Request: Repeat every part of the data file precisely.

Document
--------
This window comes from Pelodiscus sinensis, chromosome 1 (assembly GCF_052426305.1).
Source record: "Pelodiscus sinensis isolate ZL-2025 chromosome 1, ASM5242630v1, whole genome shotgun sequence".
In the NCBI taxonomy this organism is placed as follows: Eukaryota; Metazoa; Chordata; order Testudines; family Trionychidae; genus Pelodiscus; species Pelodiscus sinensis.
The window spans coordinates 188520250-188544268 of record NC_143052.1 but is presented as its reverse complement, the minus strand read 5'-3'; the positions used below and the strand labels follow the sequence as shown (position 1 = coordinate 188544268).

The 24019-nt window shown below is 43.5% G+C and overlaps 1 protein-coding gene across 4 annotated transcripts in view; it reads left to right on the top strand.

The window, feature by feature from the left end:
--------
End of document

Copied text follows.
This window comes from Pelodiscus sinensis, chromosome 1 (assembly GCF_052426305.1).
Source record: "Pelodiscus sinensis isolate ZL-2025 chromosome 1, ASM5242630v1, whole genome shotgun sequence".
In the NCBI taxonomy this organism is placed as follows: Eukaryota; Metazoa; Chordata; order Testudines; family Trionychidae; genus Pelodiscus; species Pelodiscus sinensis.
The window spans coordinates 188520250-188544268 of record NC_143052.1 but is presented as its reverse complement, the minus strand read 5'-3'; the positions used below and the strand labels follow the sequence as shown (position 1 = coordinate 188544268).

The 24019-nt window shown below is 43.5% G+C and overlaps 1 protein-coding gene across 4 annotated transcripts in view; it reads left to right on the top strand.

The window, feature by feature from the left end: